Did You Know?
Even after stopping PCP use, the adverse effects of the drug may persist for up to one full year.
Effects of PCP Use Include:
- Acute Anxiety
- Eventual Development of Schizophrenia
- Impaired Judgement
- Exaggerated Fear & Waking Terrors
Ketamine: Known as the date-rape drug, ketamine use impairs one’s ability to move, and is often coupled with feelings of numbness. Ketamine inhibits the body from recognizing pain by blocking off nerve pathways. Memory loss after use has been reported after taking ketamine. The drug’s immediate effects decrease user’s heart rate and blood pressure.
Because ketamine is considered an esoteric, or lesser known, addictive substance, there is a lack of public knowledge about the adverse effects of the substance. Like many of the substances classified as hallucinogens, the substance is addictive and induces users into a state of disassociation. Disconnecting users from their emotions, sense of self, and cognition. The substance is more potent than cocaine and speed, when measured in equal grams.
Effects of Ketamine Use Include:
- Potentially Fatal Respiratory Complications
- Out of Body Experiences
Peyote: A commonly abused species of cactus, peyote forces disassociation with those actively using the substance. Continued abuse of peyote may manifest a disorder very similar to schizophrenia. Peyote disrupts the healthy balance of serotonin, causing a chemical imbalance which directly affects one’s ability to manage their emotions. Those suffering from a serotonin deficiency are often aggressive, or become easily depressed. Peyote causes hallucinations and psychosis.
Effects of Peyote Use Includes:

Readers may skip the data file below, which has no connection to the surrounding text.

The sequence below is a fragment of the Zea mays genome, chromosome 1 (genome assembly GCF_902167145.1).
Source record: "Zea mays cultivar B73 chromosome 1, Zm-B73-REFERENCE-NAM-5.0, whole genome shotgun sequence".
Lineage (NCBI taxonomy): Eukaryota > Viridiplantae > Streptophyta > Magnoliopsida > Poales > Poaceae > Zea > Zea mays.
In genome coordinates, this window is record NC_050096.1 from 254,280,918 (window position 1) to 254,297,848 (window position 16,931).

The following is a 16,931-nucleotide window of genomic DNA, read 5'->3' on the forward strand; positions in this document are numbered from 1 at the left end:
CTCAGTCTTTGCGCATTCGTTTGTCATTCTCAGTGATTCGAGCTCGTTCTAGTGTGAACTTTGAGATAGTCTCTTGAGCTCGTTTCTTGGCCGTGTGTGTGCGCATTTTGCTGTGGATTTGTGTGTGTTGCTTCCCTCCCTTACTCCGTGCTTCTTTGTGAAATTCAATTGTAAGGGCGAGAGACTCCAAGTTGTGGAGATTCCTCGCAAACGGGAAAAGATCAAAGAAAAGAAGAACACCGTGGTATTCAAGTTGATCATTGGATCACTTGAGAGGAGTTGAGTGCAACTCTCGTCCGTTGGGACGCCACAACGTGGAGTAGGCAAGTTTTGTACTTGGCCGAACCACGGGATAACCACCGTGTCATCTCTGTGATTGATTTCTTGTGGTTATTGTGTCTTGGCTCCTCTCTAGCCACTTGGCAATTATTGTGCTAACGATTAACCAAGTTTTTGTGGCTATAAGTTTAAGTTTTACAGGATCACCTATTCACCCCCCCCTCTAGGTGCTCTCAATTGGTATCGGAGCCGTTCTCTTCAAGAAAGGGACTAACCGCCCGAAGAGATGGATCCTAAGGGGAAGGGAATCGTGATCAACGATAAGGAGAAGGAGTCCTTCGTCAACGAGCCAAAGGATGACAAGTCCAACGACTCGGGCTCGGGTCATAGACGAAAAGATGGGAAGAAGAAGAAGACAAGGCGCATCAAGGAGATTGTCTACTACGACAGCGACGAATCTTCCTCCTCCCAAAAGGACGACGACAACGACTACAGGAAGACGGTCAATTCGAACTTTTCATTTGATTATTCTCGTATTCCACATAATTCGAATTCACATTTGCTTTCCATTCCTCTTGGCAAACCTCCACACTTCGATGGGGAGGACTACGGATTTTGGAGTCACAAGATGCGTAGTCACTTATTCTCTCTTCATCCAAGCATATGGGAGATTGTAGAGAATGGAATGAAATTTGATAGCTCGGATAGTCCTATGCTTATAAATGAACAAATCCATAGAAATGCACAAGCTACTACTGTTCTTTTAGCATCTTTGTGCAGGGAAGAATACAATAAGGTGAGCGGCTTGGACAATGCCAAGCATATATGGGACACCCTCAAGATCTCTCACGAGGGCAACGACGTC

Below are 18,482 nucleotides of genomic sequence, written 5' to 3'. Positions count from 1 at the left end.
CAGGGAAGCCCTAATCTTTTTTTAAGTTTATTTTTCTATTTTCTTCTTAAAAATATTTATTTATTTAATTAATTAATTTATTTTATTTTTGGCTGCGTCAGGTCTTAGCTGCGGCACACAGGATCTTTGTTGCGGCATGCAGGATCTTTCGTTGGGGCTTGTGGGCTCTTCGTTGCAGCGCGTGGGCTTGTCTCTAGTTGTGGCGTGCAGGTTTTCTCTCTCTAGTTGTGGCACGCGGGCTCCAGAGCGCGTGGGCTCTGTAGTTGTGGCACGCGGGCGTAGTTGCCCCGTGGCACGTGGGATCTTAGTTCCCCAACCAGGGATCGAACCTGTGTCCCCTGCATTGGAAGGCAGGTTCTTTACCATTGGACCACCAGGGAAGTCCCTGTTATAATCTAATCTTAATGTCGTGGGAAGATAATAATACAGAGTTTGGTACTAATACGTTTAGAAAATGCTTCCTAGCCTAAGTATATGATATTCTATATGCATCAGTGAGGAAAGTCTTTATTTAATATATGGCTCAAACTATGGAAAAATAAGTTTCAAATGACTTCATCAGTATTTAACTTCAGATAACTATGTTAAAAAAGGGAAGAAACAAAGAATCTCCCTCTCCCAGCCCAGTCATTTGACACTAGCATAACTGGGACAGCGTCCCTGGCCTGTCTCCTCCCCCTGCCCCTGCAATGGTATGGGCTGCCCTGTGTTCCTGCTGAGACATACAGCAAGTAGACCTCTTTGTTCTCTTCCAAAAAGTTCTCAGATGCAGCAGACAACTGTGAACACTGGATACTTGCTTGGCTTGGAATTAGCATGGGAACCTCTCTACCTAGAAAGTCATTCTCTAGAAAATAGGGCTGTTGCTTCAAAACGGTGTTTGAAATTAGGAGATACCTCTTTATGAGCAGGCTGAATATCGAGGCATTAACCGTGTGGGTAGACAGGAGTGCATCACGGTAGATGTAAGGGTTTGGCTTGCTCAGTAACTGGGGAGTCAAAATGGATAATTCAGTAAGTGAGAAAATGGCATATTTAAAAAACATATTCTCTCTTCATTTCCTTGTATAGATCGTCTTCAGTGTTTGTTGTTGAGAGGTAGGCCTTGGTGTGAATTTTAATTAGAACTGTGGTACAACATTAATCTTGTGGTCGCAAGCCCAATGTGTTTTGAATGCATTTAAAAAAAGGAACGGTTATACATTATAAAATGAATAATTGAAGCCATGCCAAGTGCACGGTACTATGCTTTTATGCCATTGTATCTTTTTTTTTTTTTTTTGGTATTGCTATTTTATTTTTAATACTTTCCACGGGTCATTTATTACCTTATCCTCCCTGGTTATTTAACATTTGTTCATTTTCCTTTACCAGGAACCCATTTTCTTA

- Blurred Vision
- Loss of Equilibrium
- Manic Mood Swings
- Increased Heart Rate
- Personality Changes
Psilocybin: More commonly known as “shrooms” or “magic mushrooms,” psilocybin is often abused during raves. The substance develops tolerance once used regularly. Use of the drug causes hallucination, distortions from reality, and may result in psychosis.
Signs of Hallucinogen Abuse
Although each drug in this classification vary in their symptoms and adverse side effects, many symptoms align similarly throughout the spectrum of the drug class. The following symptoms can help you identify use of a mind altering substance, but may not give insight to the specific drug in question:
- Mood Swings
- Expressing Odd Sensory Experiences
- Dilated Pupils
- Chronic Anxiety
Treatment for Hallucinogens
Treatment falls in line with most drug addiction treatment. Recovering users are encouraged to check into drug detoxification as quickly as possible to prevent chronic addiction early on. The faster addiction is treated, the less chances there are for users to inflict permanent physical and psychological damage from drug use.
Hallucinogen dependence treatment is conducted in the same way as other addiction treatment- the variance comes in the medications prescribed to help manage withdrawal and stave off cravings. Recovering addicts can expect to complete detox, and can experience a pain free recovery by opting in for medically assisted drug treatment.
After the detoxification period, recovering patients enroll into residential or inpatient rehabilitation treatment to get to the bottom of addiction once and for all. Working closely with specialized addiction counselors, past users will work to redress addictive behaviors and establish healthy means of combating underlying feelings and emotions fomenting addiction. Following inpatient treatment, recovering addicts will continue to receive medical and psychiatric treatment in outpatient programs to eradicate the physical and mental dependence to addictive substances once and for all.